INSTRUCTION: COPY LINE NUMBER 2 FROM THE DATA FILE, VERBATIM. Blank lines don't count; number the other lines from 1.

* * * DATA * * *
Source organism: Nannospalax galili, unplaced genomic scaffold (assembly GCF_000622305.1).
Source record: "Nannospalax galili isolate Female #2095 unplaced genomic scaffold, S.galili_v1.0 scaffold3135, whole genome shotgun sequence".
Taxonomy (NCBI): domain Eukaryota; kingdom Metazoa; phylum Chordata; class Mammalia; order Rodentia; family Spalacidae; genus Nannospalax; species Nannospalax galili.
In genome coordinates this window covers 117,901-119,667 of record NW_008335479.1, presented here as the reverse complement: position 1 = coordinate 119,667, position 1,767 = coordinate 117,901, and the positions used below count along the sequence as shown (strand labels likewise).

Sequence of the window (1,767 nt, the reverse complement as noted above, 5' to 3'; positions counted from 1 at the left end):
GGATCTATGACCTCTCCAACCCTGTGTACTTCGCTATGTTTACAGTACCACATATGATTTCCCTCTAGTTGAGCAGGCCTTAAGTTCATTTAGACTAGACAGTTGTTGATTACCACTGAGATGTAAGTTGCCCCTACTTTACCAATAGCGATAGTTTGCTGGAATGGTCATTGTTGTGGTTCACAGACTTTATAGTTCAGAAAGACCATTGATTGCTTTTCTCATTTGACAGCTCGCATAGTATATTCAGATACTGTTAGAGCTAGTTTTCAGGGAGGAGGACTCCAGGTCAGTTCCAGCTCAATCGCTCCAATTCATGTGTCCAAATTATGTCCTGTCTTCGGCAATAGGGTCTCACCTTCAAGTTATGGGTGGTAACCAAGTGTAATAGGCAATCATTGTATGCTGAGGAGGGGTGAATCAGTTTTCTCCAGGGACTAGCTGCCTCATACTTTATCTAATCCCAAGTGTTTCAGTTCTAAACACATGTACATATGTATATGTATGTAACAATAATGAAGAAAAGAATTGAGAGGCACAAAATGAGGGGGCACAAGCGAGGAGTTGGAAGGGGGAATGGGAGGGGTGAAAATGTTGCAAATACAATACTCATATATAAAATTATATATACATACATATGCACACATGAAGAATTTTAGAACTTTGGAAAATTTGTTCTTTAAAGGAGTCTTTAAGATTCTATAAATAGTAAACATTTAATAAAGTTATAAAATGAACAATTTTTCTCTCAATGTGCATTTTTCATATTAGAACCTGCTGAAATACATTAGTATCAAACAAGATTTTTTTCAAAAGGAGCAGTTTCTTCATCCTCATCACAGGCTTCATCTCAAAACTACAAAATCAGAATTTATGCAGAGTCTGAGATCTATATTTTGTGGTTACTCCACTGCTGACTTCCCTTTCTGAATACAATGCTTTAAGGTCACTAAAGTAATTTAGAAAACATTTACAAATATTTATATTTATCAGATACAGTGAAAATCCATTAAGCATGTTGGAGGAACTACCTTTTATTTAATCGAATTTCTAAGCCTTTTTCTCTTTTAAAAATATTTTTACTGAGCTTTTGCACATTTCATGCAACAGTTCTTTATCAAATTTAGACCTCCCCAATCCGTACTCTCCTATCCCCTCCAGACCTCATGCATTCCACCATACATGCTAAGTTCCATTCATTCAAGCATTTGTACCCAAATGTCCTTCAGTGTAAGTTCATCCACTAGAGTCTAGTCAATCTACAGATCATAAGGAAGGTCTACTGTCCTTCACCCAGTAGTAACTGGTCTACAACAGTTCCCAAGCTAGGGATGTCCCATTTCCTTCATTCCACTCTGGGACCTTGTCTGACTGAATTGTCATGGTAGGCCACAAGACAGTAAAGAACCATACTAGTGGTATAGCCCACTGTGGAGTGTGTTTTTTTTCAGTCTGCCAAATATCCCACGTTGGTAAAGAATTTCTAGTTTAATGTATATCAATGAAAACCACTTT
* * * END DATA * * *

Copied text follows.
Source record: "Nannospalax galili isolate Female #2095 unplaced genomic scaffold, S.galili_v1.0 scaffold3135, whole genome shotgun sequence".